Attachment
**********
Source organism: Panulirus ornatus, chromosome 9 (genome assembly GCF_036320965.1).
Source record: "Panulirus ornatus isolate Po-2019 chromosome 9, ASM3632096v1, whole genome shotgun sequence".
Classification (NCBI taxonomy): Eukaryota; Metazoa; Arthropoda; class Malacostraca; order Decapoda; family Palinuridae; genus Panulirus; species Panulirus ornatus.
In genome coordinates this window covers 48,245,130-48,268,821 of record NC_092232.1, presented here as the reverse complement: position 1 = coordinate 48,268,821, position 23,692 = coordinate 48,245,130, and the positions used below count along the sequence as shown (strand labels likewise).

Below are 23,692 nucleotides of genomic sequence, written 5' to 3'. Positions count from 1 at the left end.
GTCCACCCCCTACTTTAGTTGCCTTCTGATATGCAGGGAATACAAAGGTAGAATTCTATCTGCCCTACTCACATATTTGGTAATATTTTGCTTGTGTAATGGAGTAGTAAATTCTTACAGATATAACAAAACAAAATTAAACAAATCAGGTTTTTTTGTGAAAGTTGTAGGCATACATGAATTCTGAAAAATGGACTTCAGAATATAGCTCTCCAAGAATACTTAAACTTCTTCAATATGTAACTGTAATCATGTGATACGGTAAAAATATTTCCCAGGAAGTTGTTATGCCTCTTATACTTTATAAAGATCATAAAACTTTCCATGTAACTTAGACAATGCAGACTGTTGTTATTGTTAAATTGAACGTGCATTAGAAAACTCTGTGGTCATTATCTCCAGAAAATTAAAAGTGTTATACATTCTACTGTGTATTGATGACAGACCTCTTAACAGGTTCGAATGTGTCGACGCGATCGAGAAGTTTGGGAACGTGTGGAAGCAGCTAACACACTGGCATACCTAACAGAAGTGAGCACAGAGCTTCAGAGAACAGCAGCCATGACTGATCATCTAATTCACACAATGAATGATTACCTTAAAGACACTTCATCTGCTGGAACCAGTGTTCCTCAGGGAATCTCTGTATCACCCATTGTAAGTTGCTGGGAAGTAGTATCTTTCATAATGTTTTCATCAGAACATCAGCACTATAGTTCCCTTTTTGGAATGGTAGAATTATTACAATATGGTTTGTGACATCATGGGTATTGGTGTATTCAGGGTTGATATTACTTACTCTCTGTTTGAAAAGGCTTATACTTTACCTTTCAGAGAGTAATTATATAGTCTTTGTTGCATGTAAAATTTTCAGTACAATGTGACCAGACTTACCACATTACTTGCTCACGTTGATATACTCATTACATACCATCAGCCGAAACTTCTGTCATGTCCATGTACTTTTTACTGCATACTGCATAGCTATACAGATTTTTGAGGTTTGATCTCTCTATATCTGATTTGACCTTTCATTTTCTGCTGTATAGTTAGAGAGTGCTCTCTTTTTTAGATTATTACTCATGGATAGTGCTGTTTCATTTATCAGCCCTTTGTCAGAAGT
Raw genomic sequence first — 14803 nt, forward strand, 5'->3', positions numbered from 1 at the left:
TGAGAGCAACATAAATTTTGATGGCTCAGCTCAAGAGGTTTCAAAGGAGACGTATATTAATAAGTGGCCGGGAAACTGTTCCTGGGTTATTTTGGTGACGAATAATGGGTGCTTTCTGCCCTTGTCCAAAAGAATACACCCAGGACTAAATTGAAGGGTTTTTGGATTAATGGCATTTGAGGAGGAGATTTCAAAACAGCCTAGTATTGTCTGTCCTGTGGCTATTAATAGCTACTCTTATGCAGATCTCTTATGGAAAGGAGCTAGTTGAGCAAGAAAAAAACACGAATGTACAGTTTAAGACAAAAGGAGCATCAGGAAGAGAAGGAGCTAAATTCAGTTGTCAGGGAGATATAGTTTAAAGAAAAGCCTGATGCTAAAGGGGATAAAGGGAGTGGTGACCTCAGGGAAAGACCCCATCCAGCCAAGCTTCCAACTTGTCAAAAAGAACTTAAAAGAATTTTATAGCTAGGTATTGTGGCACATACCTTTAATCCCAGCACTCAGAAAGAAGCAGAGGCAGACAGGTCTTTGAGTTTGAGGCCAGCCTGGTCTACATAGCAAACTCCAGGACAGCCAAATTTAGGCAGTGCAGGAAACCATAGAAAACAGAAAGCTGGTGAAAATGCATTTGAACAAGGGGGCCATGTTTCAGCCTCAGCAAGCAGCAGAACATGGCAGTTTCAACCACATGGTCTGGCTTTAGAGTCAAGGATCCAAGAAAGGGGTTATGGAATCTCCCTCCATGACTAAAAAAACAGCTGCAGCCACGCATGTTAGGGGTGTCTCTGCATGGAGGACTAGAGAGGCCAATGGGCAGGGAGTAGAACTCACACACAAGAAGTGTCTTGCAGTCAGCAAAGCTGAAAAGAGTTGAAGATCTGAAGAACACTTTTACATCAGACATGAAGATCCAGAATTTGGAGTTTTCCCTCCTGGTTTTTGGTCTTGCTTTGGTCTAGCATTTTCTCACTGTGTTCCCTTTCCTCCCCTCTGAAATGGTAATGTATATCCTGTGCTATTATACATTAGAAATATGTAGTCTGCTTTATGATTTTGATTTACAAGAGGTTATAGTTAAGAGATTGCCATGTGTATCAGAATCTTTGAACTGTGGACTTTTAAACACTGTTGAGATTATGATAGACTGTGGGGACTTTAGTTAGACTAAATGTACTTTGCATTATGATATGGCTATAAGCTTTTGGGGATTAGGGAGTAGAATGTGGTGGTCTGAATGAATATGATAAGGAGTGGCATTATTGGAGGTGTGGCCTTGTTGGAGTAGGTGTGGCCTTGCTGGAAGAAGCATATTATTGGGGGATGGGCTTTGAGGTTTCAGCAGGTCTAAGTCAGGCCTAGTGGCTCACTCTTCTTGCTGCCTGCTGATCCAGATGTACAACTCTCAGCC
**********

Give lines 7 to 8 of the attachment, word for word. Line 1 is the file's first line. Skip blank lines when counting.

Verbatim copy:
Raw genomic sequence first — 14803 nt, forward strand, 5'->3', positions numbered from 1 at the left:
TGAGAGCAACATAAATTTTGATGGCTCAGCTCAAGAGGTTTCAAAGGAGACGTATATTAATAAGTGGCCGGGAAACTGTTCCTGGGTTATTTTGGTGACGAATAATGGGTGCTTTCTGCCCTTGTCCAAAAGAATACACCCAGGACTAAATTGAAGGGTTTTTGGATTAATGGCATTTGAGGAGGAGATTTCAAAACAGCCTAGTATTGTCTGTCCTGTGGCTATTAATAGCTACTCTTATGCAGATCTCTTATGGAAAGGAGCTAGTTGAGCAAGAAAAAAACACGAATGTACAGTTTAAGACAAAAGGAGCATCAGGAAGAGAAGGAGCTAAATTCAGTTGTCAGGGAGATATAGTTTAAAGAAAAGCCTGATGCTAAAGGGGATAAAGGGAGTGGTGACCTCAGGGAAAGACCCCATCCAGCCAAGCTTCCAACTTGTCAAAAAGAACTTAAAAGAATTTTATAGCTAGGTATTGTGGCACATACCTTTAATCCCAGCACTCAGAAAGAAGCAGAGGCAGACAGGTCTTTGAGTTTGAGGCCAGCCTGGTCTACATAGCAAACTCCAGGACAGCCAAATTTAGGCAGTGCAGGAAACCATAGAAAACAGAAAGCTGGTGAAAATGCATTTGAACAAGGGGGCCATGTTTCAGCCTCAGCAAGCAGCAGAACATGGCAGTTTCAACCACATGGTCTGGCTTTAGAGTCAAGGATCCAAGAAAGGGGTTATGGAATCTCCCTCCATGACTAAAAAAACAGCTGCAGCCACGCATGTTAGGGGTGTCTCTGCATGGAGGACTAGAGAGGCCAATGGGCAGGGAGTAGAACTCACACACAAGAAGTGTCTTGCAGTCAGCAAAGCTGAAAAGAGTTGAAGATCTGAAGAACACTTTTACATCAGACATGAAGATCCAGAATTTGGAGTTTTCCCTCCTGGTTTTTGGTCTTGCTTTGGTCTAGCATTTTCTCACTGTGTTCCCTTTCCTCCCCTCTGAAATGGTAATGTATATCCTGTGCTATTATACATTAGAAATATGTAGTCTGCTTTATGATTTTGATTTACAAGAGGTTATAGTTAAGAGATTGCCATGTGTATCAGAATCTTTGAACTGTGGACTTTTAAACACTGTTGAGATTATGATAGACTGTGGGGACTTTAGTTAGACTAAATGTACTTTGCATTATGATATGGCTATAAGCTTTTGGGGATTAGGGAGTAGAATGTGGTGGTCTGAATGAATATGATAAGGAGTGGCATTATTGGAGGTGTGGCCTTGTTGGAGTAGGTGTGGCCTTGCTGGAAGAAGCATATTATTGGGGGATGGGCTTTGAGGTTTCAGCAGGTCTAAGTCAGGCCTAGTGGCTCACTCTTCTTGCTGCCTGCTGATCCAGATGTACAACTCTCAGCC